Every summer since eighth grade, I have spent one week volunteering as a camp counselor at my elementary school’s interactive science camp.
While I have done a variety of service-oriented activities throughout high school and college, these summer experiences are some of my fondest. Watching elementary schoolers expand their minds and learn creativity and teamwork in such a fun setting is inspiring.
According to a 2011 Huffington Post article, two hours is the average number of hours that volunteers in the United States contribute on a weekly basis. These two hours have obvious external benefits to the community and future generations, however a personal benefit of service is its positive impact on the mind and body.
Practicing altruism can increase your longevity! When you engage your community through volunteering, increased levels of the “compassion hormone,” scientifically known as oxytocin, are released.
The compassion hormone is one of many chemicals that are released in the brain when one contributes to the community. These “feel-good” chemicals like dopamine and even serotonin help soothe you and elevate your mood.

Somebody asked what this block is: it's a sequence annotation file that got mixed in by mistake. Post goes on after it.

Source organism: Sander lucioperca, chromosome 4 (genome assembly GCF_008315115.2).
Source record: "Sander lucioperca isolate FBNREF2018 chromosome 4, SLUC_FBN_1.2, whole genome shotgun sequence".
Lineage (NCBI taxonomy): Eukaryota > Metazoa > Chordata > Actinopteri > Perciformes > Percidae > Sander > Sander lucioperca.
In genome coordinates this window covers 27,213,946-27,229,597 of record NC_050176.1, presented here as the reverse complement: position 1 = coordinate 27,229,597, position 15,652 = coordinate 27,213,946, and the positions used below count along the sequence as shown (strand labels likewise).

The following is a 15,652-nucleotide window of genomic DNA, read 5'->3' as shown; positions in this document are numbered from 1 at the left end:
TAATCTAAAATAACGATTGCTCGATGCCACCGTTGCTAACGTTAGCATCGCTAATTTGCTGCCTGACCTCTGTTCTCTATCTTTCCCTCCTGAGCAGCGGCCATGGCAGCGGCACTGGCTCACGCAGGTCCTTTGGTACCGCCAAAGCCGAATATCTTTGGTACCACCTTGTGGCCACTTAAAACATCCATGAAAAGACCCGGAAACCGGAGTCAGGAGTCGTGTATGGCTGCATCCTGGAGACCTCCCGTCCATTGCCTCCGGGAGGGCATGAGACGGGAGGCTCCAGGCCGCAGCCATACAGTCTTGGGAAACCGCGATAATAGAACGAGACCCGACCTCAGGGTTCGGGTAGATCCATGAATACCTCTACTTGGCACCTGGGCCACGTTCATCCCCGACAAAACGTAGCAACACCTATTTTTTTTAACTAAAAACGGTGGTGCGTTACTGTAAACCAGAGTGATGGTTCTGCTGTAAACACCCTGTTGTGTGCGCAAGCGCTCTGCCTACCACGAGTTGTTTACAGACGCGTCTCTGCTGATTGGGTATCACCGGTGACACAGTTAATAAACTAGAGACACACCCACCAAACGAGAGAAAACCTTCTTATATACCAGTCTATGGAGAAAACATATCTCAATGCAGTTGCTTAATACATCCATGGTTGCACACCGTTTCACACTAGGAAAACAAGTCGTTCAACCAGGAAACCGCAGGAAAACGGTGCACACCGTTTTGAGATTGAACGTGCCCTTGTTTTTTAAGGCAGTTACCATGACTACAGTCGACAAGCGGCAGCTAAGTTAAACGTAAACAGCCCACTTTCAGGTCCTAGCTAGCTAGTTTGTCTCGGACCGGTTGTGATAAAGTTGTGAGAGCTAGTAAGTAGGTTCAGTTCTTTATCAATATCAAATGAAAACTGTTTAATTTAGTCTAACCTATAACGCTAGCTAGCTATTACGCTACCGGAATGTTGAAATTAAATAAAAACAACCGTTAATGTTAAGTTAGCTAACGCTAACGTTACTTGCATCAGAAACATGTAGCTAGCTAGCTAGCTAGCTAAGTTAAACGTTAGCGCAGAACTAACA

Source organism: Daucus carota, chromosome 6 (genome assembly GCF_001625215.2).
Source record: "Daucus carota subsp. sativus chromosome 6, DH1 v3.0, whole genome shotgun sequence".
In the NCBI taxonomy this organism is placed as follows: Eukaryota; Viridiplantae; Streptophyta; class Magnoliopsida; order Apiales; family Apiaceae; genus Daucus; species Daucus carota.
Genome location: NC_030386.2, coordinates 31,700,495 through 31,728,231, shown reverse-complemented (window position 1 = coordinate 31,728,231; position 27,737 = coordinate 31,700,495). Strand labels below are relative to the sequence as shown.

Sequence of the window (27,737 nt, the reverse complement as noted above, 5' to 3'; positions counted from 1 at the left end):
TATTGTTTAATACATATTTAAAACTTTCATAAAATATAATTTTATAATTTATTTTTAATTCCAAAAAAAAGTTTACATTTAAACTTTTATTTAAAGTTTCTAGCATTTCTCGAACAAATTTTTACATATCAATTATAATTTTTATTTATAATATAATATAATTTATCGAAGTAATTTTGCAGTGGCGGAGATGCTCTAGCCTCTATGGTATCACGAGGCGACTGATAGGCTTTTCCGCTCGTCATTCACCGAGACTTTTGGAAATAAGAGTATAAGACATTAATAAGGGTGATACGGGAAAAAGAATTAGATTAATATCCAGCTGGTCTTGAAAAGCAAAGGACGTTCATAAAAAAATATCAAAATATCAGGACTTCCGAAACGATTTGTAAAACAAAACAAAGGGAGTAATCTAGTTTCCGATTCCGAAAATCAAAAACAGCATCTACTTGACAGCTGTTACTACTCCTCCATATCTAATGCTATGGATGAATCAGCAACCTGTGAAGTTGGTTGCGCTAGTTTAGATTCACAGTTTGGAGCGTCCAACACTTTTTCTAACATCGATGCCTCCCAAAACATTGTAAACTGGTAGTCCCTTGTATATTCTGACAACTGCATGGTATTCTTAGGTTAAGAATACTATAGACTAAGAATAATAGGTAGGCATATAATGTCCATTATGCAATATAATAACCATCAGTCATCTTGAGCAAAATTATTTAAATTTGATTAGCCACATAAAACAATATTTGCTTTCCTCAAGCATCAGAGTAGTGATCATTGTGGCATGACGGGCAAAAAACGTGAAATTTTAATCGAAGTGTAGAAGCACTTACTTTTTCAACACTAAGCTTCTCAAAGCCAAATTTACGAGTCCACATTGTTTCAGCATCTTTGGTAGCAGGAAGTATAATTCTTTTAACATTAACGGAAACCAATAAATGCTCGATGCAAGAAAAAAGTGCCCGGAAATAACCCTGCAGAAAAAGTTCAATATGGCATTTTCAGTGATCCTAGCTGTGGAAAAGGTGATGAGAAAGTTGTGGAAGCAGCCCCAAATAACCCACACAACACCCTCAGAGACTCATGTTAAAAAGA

Not only does Oxytocin help you live longer, oxytocin decreases stress levels as well. Carving out time in your weekly routines to make a positive impact on your community can be stress-relieving.
Oxytocin limits the release of cortisol, or the “stress hormone.” It’s no wonder volunteering can put a smile on your face!
Improve social skills!
One of the multiple positive reasons community service is beneficial to your personal health is it improves your social skills. Most service opportunities involve meeting new people and communicating with them. The skills you practice while in a service situation can be applied to your personal relationships now and in the future.
It is important to realize that in order to reap these health benefits, the purpose behind volunteering and serving your community is still paramount. Maximizing these benefits requires a certain attitude when approaching service. Volunteering is not an activity to be taken lightly; the volunteer is not the main focus. Approaching service selfishly is ill-advised.
Volunteerism should not be driven by self-promotion, but is an opportunity for communal and personal growth. The service-oriented activities I choose to engage in broaden my perspective by allowing me to assume the role of a teacher rather than that of a student. These experiences have enriched my life and have been very fulfilling. Make volunteerism your personal mission and a consistent element of my life.
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